The Crucible Five-Act Structure Essay

Words: 857
Pages: 4

Greek philosopher Aristotle believed that every piece of literature must have a beginning, middle, and end. Aelius Donatus further developed this theory into the three-act structure common today, calling the sections protasis, epitasis, and catastrophe. Famous authors like Shakespeare expanded the original divisions into a five-act structure comprised of an exposition, rising action, climax, falling action, and denouement. Although it was a four act play, Arthur Miller, author of The Crucible, utilized the five-act structure to further develop his plot. The exposition of a five-act structure introduces the setting, main characters, and conflict of a literary work. The audience gains critical information that is crucial for understanding the …show more content…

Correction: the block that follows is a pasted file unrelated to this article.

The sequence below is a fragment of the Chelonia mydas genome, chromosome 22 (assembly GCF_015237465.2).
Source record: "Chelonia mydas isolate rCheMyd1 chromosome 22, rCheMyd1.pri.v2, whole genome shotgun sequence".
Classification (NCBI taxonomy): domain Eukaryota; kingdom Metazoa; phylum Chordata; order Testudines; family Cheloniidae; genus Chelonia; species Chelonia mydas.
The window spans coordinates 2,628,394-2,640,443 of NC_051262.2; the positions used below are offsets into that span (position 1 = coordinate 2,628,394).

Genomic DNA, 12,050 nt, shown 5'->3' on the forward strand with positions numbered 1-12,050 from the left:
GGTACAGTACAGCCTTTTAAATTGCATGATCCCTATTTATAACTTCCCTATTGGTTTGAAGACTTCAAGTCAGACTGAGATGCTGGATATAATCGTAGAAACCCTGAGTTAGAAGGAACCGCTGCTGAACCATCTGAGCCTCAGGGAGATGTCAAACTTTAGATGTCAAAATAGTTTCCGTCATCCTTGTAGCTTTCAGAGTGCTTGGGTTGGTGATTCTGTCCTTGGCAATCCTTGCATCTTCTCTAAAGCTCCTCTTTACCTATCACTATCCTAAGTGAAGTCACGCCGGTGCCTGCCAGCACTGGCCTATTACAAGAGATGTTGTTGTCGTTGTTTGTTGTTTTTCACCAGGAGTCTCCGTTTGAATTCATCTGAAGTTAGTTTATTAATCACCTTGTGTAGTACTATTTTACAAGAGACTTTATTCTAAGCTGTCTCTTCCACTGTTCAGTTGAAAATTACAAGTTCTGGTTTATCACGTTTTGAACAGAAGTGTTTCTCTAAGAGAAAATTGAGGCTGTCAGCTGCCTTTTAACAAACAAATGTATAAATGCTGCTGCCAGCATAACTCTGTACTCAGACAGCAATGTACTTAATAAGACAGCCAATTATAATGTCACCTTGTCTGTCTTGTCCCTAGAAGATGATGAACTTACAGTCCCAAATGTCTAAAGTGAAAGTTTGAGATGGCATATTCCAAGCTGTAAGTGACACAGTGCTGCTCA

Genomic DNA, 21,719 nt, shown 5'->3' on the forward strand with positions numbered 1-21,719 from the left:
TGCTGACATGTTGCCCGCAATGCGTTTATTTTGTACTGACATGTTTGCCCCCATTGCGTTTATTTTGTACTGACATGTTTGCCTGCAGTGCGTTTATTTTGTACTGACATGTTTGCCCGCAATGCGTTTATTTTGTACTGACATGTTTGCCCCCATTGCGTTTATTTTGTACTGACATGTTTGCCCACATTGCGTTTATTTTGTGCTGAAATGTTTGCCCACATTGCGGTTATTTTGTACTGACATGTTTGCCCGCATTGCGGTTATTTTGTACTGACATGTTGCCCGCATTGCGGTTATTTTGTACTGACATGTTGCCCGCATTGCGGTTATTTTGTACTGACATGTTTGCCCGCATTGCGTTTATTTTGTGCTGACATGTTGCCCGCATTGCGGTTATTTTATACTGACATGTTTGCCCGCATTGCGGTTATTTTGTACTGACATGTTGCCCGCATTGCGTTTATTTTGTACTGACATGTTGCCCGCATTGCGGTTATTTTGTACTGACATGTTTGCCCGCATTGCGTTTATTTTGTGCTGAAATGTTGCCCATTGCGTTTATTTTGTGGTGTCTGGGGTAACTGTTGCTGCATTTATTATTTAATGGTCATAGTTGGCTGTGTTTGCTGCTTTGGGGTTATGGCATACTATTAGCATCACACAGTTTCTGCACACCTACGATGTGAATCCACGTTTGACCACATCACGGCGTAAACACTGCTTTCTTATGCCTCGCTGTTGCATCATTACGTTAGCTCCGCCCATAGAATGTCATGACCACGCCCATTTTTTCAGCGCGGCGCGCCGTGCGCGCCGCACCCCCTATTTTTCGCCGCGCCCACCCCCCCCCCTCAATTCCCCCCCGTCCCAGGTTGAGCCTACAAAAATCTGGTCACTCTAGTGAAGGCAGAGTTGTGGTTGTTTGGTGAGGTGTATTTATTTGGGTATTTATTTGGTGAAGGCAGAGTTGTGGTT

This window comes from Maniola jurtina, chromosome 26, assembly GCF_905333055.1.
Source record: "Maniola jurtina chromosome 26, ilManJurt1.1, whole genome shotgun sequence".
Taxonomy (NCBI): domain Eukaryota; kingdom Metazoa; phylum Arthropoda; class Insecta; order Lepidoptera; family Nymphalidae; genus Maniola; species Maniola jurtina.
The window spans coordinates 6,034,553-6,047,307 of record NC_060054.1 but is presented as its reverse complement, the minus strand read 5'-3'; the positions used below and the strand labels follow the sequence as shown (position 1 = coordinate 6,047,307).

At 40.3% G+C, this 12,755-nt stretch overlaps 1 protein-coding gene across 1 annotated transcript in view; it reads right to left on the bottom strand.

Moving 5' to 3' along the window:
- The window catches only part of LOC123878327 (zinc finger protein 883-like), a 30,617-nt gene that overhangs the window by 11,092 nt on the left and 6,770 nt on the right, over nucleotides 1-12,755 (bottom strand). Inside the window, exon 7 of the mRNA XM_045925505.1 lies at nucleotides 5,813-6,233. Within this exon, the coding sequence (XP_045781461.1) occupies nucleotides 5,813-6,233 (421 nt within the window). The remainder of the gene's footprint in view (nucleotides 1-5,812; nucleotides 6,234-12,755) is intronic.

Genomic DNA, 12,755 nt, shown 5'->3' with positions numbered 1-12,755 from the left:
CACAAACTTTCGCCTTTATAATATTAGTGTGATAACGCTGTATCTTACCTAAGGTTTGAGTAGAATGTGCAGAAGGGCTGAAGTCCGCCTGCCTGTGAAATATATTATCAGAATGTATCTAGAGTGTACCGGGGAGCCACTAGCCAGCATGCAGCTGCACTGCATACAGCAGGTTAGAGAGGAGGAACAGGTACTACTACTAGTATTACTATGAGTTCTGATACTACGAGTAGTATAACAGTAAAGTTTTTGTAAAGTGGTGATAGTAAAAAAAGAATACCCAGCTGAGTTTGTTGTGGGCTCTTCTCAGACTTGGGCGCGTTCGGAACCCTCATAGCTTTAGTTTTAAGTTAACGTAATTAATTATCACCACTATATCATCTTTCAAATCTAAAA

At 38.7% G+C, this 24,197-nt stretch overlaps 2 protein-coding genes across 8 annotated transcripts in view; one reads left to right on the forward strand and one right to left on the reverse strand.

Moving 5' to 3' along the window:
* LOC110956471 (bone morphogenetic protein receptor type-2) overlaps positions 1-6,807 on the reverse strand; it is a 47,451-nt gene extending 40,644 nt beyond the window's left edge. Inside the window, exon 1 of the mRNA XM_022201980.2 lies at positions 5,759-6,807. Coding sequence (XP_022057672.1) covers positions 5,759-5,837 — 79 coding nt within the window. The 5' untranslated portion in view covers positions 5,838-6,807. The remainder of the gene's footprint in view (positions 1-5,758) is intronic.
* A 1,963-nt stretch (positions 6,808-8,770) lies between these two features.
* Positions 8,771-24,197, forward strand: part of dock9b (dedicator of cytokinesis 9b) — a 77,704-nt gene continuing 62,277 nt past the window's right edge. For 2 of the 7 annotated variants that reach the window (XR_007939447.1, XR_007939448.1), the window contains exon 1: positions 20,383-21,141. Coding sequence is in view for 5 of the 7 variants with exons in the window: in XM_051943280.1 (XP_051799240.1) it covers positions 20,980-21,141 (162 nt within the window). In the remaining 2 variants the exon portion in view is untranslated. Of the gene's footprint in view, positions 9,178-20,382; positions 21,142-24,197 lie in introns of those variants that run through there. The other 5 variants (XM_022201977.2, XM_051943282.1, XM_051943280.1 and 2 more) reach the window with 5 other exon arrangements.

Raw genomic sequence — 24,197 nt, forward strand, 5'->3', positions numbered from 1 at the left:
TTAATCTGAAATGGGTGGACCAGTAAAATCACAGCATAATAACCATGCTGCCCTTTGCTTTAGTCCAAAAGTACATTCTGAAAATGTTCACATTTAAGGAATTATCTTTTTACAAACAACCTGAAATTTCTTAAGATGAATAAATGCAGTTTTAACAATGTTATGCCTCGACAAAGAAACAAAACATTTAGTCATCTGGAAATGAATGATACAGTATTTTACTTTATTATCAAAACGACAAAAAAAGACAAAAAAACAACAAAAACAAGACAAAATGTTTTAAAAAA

Proctor was visibly shaken by this request but eventually signed his name. However, Proctor almost immediately ripped the paper to shreds and did not allow himself to be labeled as a liar nor betray his fellow innocent friends because he wanted to keep his good name. The officials were shocked and asked Elizabeth to plead with him. She refused, simply stating, “He has his goodness now. God forbid I take it from him!” John had finally made peace with himself and was now able to face the sins that had haunted him for so long. Proctor’s actions demonstrated that integrity and loyalty should be prioritized by refusing to sign his name to a lie and standing in solidarity with his friends.
The Crucible easily fits the model of a Shakespearean five-act structure despite having only four acts. Arthur Miller wrote The Crucible as an allegory for the Red Scare of the 1950s during which Senator Joseph McCarthy wrongfully accused many people of being communists. Just like the unethical witch hunts featured in The Crucible, suspected communists were punished and given no opportunity to proclaim their innocence. In both cases, mass paranoia allowed justice to spiral out of